What science fiction does not provide, however, is the road map. How does one get to that desired state? And how does one deal with the present situation in a human and humane way? That is a much more difficult task.

For writers, the task is even more difficult. How does one create characters whose race or ethnicity isn’t ours? To what degree is that an extension of the more fundamental problem: how does one create characters rather than stereotypes? How does one create characters with stereotypical characteristics (because everyone has some stereotypical characteristics, that is how stereotypes occur), and still get across the idea that each one of them is the center of the universe, and each one is the protagonist of their very own plot?


TStockmann said...

A good place to start would be not to regard American notions of race as a self-evident template for the human condition, unless the approach is meant solely to critique contemporary social realiity, like the Eloi and Morlocks. The "one drop" approach to classifying people as black and subsequent evolution of "passing" is only one way race can manifest. Even within what we could call "negritude" there are other interesting approaches - consider the numerous but rigid color classifications that (I believe) obtain in many Caribbean cultures (though I only personally and not-exhaustively know the French islands), with the very odd and small white planter class functioning as an almost unseen Platonic ideal of paleness - with the metropolitans being largely irrelevant. Consider a story from a couple years back in one of the new magazines and perhpas I'll get a detail wrong), where black American soldier in Somalia smiled at one of the aquiline featured women - who as a gesture of contempt pressed her hand against her nose, flattening it to look like his. He said ruefully, "I can't believe I had to come to Africa to be called a nigger."

And moving away from black/white thing in America that most Americans think about when they think about race, I've never seen an sf story that tries to reproduce a more subtle racial situation like - say - contemporary Japanese-American.

Extending further, that Americans would consider Hutus and Tutsis "blacks." But let's say you were working through a more universal notion, like ethnicity rather than race. I'd say to me the most interesting question for a standard futuristic extrapolation, is what happens when all standard human genetics are elective - I think it's fairly safe to see that arising not too distantly from current technology and looking beyond the initial period rationing of this through cost. Elective ethnicities. I'd say the one thing that will not happen is that the mix wouldn't change, although it wouldn't necessary be a unidirectional Michael Jackson whitening. Maybe Seuss's Sneetches are one possible outcome.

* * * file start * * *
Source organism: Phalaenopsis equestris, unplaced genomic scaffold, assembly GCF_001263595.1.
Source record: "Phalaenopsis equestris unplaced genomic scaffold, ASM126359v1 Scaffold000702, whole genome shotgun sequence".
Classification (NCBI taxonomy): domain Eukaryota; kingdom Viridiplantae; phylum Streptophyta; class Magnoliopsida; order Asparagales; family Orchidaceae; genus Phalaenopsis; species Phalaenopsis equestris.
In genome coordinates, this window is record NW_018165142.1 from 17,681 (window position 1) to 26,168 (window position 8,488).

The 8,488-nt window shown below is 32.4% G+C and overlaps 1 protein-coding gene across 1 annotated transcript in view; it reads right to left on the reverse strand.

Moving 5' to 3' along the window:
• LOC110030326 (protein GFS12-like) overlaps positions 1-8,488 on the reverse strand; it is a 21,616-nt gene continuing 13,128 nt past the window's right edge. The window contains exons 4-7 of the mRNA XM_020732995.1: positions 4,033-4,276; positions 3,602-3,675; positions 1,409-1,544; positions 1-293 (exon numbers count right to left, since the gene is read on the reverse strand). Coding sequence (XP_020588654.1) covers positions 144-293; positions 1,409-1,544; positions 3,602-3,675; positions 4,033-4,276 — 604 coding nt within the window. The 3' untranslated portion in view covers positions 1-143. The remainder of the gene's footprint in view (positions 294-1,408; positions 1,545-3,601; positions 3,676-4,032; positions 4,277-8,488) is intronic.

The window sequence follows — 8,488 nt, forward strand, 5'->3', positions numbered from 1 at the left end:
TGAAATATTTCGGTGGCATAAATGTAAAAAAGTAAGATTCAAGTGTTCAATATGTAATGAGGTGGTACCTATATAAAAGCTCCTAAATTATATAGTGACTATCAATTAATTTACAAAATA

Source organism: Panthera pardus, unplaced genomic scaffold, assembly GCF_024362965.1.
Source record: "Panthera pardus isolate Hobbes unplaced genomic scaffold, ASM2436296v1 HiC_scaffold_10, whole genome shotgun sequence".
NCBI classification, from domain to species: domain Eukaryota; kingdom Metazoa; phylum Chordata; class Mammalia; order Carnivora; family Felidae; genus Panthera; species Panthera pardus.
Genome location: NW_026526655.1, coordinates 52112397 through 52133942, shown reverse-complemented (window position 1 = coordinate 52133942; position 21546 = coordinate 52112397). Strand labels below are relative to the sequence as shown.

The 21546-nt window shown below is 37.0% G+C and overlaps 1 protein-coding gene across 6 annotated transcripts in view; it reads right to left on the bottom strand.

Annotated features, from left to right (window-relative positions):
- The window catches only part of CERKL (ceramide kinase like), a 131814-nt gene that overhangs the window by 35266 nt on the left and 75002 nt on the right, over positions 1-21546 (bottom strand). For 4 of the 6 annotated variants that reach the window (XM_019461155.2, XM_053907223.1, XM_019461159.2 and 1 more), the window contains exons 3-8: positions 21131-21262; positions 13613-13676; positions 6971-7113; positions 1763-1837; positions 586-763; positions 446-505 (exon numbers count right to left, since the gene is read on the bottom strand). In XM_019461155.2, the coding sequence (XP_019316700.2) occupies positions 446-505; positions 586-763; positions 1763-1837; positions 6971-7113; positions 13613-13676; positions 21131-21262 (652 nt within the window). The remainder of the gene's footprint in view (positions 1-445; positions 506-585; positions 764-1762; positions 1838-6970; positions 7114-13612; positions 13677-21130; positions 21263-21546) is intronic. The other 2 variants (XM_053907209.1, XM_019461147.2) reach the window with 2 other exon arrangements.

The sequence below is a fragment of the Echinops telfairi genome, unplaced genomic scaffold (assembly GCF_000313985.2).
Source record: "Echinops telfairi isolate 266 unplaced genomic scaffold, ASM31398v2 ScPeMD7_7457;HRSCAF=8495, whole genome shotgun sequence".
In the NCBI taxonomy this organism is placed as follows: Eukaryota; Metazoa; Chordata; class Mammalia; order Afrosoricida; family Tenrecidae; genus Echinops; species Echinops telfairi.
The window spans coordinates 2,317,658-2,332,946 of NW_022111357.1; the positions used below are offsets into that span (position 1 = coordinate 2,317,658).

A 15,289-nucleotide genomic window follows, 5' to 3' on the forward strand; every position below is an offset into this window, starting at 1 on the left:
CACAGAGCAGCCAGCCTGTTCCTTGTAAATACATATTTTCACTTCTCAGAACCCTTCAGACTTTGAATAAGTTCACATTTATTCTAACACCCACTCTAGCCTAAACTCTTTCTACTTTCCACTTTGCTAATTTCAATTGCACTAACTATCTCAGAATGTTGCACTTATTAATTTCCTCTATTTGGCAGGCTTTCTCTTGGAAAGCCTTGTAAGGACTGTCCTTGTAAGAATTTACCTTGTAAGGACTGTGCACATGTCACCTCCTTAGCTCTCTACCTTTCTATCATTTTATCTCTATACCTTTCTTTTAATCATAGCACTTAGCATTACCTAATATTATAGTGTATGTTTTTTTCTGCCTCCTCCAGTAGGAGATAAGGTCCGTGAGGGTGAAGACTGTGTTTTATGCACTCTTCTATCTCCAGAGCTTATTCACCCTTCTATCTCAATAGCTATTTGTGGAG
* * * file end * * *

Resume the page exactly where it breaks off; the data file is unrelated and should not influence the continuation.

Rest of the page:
TStockmann said...

Oh, and I thought this element of R.A. MacAvoy's Third Eagle to be one of the more unpleasantly challenging sf meditations on race. She's from your neck of the woods, yes?

James Killus said...

There was a short-lived TV show called "Frank's Place" in the late 1980s, featuring Tim Reid (Venus Flytrap from "WKRP in Cincinatti") as a man who inherits a bar in New Orleans. In one episode he is invited to join the "Brown Paper Bag Club," which turns out to be a club for African-American professions, previously restricted to "light skinned blacks" (they had to be lighter than a "brown paper bag"). Frank realizes that he has been invited to break the color barrier -- in a black club. He refuses the membership, saying "all my life I've been the 'first black man' in this or that organization; I'm damned if I'll be the first black man in a black club."

I haven't read that one of MacAvoy's so I can't comment.